Monitoring @ FOSDEM 2018 => Observability, Tracing and the RED method


Yesterday 03/02/18, I went to FOSDEM in Brussels. FOSDEM is a two-day non-commercial event organised by volunteers to promote the widespread use of free and open source software. The goal is to provide free and open source software developers and communities a place to meet in order to:

  • get in touch with other developers and projects
  • be informed about the latest developments in the free software world
  • be informed about the latest developments in the open source world
  • attend interesting talks and presentations on various topics by project leaders and committers
  • to promote the development and benefits of free software and open source solutions

It seems like FOSDEM is getting more popular each year, resulting in rooms and aula’s filling up fast.


Take a look at the Saturday schedule to get an idea of the wide range of topics that were discussed. I’ll try to give a quick overview of the most interesting monitoring related topics I learned about.


Christiny Yen held an interesting lecture about Observability, which is an upcoming term that’s very trending in the devops monitoring world. Wikipedia describes observability as a measure of how well internal states of a system can be inferred from knowledge of its external outputs.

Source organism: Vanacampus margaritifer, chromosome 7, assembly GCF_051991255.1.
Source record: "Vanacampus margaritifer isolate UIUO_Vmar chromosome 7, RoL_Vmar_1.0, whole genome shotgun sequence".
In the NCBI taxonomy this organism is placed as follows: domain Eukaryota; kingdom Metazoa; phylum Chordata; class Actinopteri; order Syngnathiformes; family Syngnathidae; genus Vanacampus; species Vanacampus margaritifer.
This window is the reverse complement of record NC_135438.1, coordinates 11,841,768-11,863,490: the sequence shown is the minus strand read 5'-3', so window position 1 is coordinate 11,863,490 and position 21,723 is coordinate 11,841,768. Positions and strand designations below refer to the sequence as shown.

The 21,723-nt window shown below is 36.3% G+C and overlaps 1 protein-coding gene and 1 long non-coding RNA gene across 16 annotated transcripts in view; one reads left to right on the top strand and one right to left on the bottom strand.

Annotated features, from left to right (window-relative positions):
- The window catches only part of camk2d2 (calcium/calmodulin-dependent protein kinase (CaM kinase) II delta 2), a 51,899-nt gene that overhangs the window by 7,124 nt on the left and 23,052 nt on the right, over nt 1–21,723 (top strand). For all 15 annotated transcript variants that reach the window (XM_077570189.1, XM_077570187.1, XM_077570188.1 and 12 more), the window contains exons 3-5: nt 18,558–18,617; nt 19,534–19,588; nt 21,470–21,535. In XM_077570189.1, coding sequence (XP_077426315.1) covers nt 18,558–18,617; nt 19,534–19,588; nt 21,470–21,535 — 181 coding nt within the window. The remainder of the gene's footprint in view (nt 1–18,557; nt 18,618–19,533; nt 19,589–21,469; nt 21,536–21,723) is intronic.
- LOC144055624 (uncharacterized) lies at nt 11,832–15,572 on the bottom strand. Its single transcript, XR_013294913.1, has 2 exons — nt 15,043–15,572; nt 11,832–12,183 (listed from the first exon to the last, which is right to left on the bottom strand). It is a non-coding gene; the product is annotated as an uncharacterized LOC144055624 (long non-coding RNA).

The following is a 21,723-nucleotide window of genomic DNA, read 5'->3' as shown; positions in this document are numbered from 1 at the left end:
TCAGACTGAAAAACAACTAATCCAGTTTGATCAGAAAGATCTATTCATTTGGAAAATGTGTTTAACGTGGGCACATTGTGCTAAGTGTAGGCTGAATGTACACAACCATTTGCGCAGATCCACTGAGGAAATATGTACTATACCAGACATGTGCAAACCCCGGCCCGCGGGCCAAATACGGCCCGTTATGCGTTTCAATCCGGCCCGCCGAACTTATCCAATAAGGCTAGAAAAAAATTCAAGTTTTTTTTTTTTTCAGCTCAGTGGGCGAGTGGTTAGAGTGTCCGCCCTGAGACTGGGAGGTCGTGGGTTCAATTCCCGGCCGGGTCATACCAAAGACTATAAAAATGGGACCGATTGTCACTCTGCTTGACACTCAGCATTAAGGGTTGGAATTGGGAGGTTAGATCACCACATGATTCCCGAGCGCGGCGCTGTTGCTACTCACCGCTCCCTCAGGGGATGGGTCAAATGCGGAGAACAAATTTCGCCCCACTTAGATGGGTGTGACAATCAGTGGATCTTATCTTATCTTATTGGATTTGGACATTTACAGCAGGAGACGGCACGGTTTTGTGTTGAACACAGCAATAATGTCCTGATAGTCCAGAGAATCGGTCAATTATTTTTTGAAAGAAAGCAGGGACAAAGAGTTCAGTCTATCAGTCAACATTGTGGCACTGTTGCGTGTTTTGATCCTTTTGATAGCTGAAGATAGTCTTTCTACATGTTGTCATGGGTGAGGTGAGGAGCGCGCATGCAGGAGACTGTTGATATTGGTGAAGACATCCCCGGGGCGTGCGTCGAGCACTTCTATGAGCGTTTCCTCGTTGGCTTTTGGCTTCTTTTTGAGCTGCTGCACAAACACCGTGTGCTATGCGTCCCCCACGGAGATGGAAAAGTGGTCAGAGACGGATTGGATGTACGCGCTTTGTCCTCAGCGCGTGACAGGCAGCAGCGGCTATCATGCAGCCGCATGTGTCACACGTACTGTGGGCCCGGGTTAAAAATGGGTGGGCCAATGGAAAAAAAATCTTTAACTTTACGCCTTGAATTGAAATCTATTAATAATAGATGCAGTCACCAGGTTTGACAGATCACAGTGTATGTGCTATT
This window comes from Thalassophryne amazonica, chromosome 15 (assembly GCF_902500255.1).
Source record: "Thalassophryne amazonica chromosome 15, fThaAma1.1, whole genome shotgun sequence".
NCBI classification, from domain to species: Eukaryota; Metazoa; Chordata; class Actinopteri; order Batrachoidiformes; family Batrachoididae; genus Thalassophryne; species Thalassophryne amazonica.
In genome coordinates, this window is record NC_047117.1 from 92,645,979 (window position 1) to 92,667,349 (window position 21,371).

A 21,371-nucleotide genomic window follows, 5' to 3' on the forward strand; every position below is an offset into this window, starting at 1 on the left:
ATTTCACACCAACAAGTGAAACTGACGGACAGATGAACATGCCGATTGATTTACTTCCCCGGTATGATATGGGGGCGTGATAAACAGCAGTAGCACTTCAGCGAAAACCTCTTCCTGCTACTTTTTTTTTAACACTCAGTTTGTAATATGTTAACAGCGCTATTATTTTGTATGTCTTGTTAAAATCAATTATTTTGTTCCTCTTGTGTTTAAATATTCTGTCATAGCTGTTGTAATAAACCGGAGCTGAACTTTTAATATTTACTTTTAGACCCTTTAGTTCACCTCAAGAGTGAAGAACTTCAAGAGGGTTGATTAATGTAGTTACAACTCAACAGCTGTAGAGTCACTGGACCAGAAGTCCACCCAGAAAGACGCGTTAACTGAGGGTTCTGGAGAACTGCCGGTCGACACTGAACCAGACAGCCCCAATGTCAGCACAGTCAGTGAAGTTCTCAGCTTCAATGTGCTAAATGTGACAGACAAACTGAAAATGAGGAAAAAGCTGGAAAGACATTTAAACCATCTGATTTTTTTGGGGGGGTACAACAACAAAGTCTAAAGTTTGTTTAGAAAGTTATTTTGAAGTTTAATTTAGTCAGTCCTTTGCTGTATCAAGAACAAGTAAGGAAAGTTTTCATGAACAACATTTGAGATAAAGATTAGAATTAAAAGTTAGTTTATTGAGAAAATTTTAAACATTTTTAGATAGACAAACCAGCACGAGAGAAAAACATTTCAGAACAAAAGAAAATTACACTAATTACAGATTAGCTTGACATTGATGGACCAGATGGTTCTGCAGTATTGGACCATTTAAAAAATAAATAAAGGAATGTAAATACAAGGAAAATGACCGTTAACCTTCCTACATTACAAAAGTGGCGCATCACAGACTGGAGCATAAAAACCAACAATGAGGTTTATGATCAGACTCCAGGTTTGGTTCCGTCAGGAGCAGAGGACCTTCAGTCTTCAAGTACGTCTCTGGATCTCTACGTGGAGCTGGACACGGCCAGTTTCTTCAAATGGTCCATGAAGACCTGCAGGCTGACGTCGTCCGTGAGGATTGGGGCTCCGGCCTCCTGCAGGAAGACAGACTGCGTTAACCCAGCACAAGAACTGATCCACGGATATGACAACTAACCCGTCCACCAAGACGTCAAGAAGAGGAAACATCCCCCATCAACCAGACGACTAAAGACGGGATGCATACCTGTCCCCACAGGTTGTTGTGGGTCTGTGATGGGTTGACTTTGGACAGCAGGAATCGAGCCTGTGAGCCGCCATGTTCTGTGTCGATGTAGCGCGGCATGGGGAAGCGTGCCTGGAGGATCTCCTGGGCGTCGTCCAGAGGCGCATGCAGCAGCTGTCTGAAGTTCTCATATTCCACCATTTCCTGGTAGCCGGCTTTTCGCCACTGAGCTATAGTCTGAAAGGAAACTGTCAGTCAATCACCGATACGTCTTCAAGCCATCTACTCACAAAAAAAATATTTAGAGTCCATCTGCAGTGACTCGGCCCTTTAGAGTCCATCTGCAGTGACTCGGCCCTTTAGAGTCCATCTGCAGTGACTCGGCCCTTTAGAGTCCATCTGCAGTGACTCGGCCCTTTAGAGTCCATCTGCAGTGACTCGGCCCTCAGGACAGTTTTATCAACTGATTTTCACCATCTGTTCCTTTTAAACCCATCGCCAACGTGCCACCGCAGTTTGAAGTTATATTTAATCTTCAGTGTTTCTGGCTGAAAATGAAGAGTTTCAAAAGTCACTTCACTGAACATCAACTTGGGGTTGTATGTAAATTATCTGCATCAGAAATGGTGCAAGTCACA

But is there a significant difference between monitoring and observability? It seems like monitoring vendors are quickly updating their websites and promise observability while a few months back, the word was nowhere to be found.

It seems to me like observabiltiy could be in the same list as other system attributes, such as:

  • functionality
  • performance
  • testability
  • debuggability
  • operability
  • maintainability
  • efficiency
  • teachability
  • usability

By making systems observable, we can make it easier to come to decisions and take action, making sure the OODA loop is actually a loop, instead of having a break in it.

Observability OODA Loop

Observability isn’t a substitute for monitoring, nor does it obviate the need for monitoring, they are complementary. Monitoring is best suited to report the overall health of systems. Monitoring, as such, is best limited to key business and systems metrics derived from time-series based instrumentation, known failure modes as well as blackbox tests. Observability, on the other hand, aims to provide highly granular insights into the behavior of systems along with rich context, perfect for debugging purposes. It can be used as a way to better understand system performance and behavior, even during the what can be perceived as “normal” operation of a system. Since it’s impossible to predict every single failure mode a system could potentially run into or predict every possible way in which a system could misbehave, it becomes important that we build systems that can be debugged armed with evidence and not conjecture.